I haven't spent much time out on the main parts of the reserve this week as we have continued with work on the path in the mini marshes area at the car park. Thankfully we have finished the loop after much hard work from staff and volunteers. Thanks to you all for your hard work on a back-breaking job. 

Spending time in the car park however has its advantages. It's surprising what you can see and hear there throughout the day. The wildlife garden has been brilliant recently. A great variety of birds both on the feeders and on the ground. Highlights include a male bullfinch and a family of great spotted woodpeckers. The woodpeckers were also hanging around the picnic bench area feeding off the ground yesterday and had a good peck at one of our wooden signposts. 

Also in the garden this week: robin, blackbird (including juveniles), dunnock, goldfinch, chaffinch, a male siskin, blue tit, great tit, collared dove, field vole, wood mouse and house sparrow including several juvenile birds. Great to see so much activity - not only feeding but having the odd mud bath and splashing in the pond. A hummingbird hawk moth was also seen on Sunday feeding on plants in the raised beds by the toilets. 

Plenty of birds flying over the car park too including: great white egret (daily), marsh harrier, bittern, buzzard and a red kite on Sunday. Cuckoos are calling and warblers singing - including young reed warblers around the pools. Not bad before you even get out onto the reserve is it?

A walk towards the first viewing platform (VP1) should bring a variety of warblers. Blackcaps aplenty, willow warbler, garden warbler, chiffchaff and whitethroat all seen or heard by the time you reach the platform. Also loiter a while at the raised wooden boardwalk which leaves the car park. A pair of spotted flycatchers have been seen here this week.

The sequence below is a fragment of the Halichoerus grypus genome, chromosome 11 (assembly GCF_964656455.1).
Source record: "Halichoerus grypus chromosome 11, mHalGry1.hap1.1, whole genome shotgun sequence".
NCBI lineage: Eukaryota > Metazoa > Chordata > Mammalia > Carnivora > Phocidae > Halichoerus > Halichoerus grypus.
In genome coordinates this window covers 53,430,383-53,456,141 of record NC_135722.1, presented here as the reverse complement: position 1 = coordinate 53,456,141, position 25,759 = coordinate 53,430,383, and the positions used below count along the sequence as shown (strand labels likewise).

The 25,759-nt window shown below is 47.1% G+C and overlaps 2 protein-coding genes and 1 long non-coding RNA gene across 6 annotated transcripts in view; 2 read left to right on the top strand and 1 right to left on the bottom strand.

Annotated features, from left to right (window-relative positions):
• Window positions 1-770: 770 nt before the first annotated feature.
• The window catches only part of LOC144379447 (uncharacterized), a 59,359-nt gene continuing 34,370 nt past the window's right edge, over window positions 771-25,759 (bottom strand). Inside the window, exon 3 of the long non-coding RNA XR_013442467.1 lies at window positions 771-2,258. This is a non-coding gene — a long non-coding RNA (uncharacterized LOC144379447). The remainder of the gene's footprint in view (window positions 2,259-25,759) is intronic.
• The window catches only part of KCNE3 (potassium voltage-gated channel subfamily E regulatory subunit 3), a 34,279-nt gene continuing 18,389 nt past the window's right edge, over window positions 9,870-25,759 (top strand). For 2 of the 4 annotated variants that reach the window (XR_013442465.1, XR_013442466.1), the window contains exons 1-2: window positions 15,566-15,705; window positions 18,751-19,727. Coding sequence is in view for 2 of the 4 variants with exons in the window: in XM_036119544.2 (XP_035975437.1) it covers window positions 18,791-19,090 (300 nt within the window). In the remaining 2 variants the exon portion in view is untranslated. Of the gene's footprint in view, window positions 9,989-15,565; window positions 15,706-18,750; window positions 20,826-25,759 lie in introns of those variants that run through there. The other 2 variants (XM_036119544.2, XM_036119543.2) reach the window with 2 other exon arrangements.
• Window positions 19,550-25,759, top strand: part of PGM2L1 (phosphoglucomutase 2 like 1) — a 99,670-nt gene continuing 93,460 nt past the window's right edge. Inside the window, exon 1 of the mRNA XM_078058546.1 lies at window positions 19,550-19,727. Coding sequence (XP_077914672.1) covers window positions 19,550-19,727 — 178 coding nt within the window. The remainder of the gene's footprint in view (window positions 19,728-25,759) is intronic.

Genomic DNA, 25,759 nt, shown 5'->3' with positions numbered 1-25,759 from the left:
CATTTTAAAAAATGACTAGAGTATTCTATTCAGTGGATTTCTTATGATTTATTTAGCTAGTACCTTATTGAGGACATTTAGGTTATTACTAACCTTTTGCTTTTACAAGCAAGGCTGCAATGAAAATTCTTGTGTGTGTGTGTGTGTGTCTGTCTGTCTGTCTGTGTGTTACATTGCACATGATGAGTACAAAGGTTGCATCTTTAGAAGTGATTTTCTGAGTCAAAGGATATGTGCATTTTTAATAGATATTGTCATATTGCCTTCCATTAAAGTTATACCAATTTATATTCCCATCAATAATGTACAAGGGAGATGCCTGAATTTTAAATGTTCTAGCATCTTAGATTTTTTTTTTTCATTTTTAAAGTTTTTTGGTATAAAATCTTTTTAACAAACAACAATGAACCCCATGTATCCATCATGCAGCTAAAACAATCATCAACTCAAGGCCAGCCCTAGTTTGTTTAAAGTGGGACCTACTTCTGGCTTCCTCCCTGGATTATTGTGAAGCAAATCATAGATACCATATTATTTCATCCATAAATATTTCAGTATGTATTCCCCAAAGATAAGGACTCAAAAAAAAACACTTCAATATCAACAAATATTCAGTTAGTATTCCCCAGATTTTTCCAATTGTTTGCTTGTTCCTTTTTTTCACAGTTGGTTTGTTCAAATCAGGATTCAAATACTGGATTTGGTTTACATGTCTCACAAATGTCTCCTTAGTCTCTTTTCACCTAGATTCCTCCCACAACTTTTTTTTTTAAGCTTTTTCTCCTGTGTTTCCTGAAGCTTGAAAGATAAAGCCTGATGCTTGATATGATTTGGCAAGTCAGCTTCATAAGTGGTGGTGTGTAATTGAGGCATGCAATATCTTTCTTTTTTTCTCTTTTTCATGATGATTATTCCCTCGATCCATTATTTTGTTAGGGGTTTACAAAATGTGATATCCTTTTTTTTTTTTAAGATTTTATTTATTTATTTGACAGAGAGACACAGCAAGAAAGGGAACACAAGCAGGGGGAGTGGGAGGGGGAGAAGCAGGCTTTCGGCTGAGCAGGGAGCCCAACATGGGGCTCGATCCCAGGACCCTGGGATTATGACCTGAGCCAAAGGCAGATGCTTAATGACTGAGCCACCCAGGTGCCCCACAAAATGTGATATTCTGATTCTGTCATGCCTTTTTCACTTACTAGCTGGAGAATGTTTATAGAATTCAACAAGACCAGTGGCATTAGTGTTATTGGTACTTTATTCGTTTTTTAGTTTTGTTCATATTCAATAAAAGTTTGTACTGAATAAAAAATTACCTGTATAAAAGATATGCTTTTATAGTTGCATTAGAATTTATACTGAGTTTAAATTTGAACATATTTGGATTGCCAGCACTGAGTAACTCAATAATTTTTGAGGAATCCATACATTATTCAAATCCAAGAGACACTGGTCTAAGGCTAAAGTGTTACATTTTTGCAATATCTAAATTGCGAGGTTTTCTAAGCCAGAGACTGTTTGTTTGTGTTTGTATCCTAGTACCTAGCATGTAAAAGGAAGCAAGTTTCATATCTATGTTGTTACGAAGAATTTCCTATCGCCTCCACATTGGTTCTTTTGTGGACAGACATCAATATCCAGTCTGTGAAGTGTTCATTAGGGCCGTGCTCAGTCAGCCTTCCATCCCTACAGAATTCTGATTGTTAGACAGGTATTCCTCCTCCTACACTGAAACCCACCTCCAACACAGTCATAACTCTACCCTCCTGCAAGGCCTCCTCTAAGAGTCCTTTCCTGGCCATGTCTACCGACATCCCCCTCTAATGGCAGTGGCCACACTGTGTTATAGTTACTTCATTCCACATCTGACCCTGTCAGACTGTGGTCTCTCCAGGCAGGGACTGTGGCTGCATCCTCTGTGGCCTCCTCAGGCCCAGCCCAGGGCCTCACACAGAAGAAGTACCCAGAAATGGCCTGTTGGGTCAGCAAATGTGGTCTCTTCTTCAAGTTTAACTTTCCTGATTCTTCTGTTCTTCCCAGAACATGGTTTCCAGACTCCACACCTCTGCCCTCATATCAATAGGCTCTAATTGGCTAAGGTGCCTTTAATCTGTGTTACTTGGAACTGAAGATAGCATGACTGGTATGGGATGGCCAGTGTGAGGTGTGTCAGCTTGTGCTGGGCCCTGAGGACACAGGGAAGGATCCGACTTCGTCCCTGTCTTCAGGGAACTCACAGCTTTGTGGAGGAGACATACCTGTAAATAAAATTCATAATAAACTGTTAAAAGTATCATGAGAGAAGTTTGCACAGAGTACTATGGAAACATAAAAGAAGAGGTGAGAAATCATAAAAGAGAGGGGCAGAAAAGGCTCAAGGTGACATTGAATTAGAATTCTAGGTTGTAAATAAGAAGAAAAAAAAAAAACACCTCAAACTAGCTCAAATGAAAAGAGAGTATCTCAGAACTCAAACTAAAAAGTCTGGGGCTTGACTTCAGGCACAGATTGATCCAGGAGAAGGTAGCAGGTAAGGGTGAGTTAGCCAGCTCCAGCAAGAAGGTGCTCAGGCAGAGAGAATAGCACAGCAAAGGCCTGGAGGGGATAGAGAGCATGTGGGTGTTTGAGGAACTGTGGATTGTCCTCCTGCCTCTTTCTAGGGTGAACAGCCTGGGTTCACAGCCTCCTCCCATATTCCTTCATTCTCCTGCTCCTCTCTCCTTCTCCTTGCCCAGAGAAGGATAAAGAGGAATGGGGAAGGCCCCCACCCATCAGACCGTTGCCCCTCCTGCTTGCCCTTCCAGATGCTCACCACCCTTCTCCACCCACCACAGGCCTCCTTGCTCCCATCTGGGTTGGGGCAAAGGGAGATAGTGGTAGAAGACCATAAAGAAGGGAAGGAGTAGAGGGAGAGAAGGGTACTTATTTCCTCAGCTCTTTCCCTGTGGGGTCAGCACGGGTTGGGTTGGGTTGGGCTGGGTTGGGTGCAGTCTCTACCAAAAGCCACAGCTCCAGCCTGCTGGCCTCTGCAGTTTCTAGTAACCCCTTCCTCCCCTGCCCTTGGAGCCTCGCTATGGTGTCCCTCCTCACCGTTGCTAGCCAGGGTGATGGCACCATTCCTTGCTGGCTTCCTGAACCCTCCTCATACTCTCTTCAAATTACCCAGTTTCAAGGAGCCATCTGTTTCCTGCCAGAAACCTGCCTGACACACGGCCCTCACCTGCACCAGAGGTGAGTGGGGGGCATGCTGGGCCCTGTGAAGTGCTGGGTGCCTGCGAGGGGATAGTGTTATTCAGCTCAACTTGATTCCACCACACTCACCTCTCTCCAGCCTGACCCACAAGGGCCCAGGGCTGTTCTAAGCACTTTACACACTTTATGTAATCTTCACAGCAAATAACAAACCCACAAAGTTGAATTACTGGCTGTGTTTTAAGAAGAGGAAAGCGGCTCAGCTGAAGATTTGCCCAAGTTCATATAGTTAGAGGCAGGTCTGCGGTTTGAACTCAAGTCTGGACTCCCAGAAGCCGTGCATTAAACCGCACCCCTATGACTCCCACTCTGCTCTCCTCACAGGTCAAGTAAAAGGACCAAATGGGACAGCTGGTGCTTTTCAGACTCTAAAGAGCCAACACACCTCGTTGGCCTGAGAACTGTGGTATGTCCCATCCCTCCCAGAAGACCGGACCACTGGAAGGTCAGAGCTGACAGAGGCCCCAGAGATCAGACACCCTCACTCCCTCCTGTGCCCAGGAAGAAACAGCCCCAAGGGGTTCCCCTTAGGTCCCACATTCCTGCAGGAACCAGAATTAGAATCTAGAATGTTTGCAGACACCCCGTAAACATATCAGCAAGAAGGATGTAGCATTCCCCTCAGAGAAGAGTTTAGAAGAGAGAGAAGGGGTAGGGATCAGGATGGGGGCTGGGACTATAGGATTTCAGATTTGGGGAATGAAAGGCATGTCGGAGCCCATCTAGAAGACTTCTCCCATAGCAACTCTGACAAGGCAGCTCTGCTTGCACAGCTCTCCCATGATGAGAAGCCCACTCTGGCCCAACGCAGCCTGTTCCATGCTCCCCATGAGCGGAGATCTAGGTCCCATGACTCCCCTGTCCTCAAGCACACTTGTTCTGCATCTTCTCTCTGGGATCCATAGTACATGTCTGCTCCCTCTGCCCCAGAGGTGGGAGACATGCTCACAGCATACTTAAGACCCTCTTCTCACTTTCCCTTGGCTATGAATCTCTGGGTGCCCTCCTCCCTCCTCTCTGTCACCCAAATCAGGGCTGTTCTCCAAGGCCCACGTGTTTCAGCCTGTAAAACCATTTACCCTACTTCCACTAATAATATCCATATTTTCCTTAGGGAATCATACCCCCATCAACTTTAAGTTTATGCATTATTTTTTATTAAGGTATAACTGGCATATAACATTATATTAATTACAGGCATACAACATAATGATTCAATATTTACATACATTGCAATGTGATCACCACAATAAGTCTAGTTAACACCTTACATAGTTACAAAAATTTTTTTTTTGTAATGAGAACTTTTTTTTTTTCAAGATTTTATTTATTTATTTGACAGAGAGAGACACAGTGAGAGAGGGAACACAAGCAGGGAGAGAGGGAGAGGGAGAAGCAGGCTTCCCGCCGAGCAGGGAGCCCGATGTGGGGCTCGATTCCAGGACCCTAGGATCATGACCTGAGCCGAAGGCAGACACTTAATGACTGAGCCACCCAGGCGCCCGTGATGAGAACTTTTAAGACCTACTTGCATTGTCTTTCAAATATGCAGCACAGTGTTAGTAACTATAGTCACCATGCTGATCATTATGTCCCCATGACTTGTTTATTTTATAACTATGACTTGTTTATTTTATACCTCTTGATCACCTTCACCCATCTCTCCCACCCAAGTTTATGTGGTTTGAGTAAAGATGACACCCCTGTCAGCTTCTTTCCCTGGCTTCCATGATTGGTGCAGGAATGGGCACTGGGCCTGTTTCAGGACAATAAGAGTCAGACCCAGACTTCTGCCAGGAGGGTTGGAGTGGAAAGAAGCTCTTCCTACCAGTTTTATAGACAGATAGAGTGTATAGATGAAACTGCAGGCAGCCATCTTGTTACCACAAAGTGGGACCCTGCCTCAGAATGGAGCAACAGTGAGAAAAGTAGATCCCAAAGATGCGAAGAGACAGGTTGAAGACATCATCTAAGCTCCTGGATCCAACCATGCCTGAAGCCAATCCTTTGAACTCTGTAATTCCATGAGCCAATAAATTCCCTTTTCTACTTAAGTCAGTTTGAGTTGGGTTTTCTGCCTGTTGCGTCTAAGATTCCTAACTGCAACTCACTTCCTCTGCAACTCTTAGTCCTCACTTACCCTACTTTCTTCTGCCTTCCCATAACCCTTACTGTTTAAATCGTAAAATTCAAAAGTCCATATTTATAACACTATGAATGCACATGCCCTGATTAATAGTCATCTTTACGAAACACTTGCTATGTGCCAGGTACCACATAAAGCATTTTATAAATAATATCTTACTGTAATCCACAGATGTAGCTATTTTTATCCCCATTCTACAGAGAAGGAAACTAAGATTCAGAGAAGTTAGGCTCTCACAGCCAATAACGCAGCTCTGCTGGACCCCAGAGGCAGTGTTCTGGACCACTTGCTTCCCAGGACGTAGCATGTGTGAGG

Reed growth in front of the first platform is starting to block out some of the views of open water but there is still plenty to see (we will start to reed cut in here after breeding season is over - August time). 

One to look out for here, and indeed the second platform (VP2) is barn owl. A noticeable increase in sightings over the last week or so suggesting they are busy feeding youngsters. They are being seen most days but obviously early mornings and before dusk would be more likely. One was sen late into the morning on Monday (11am) and on Saturday morning one flew back to the owl box in the wood opposite VP1 - this is our most successful box with successful breeding almost every year (only one year missed in the 14 breeding seasons I have worked here).

Thanks to John Crispin for his shot taken from VP2 this week:

Another beautiful bird to look out for at VP1 is the great crested grebe. They are sitting on a nest again and still have well grown youngsters still in attendance. These can also be seen at the Avalon Hide, Loxtons and in Waltons where there are at least 2 pairs with youngsters. Thanks to Pate Manley and John Crispin for there pictures showing the caring parental side of the grebes nature: 

Great crested grebe family: Pete Manley 

They can be very protective of their young too and the two pairs in Waltons got just a little to close to each other which came to blows. A dramatic sight as John Crispins pictures show. Thanks John:

One also seemed to get in some bother with some coots too: 

Little grebes are present too with a pair with 4 young visible from the Tor View Hide this week. Some visitors here also reported sightings of marsh harrier, bittern, hobby and water rail.

The best location for marsh harrier sightings is the Avalon Hide. Plenty of activity here this week including food passes right in front of the hide as well as several bittern sightings - suggesting an active bittern nest close by. Sparrowhawk, lapwing and hobby also reported from the Avalon Hide this week.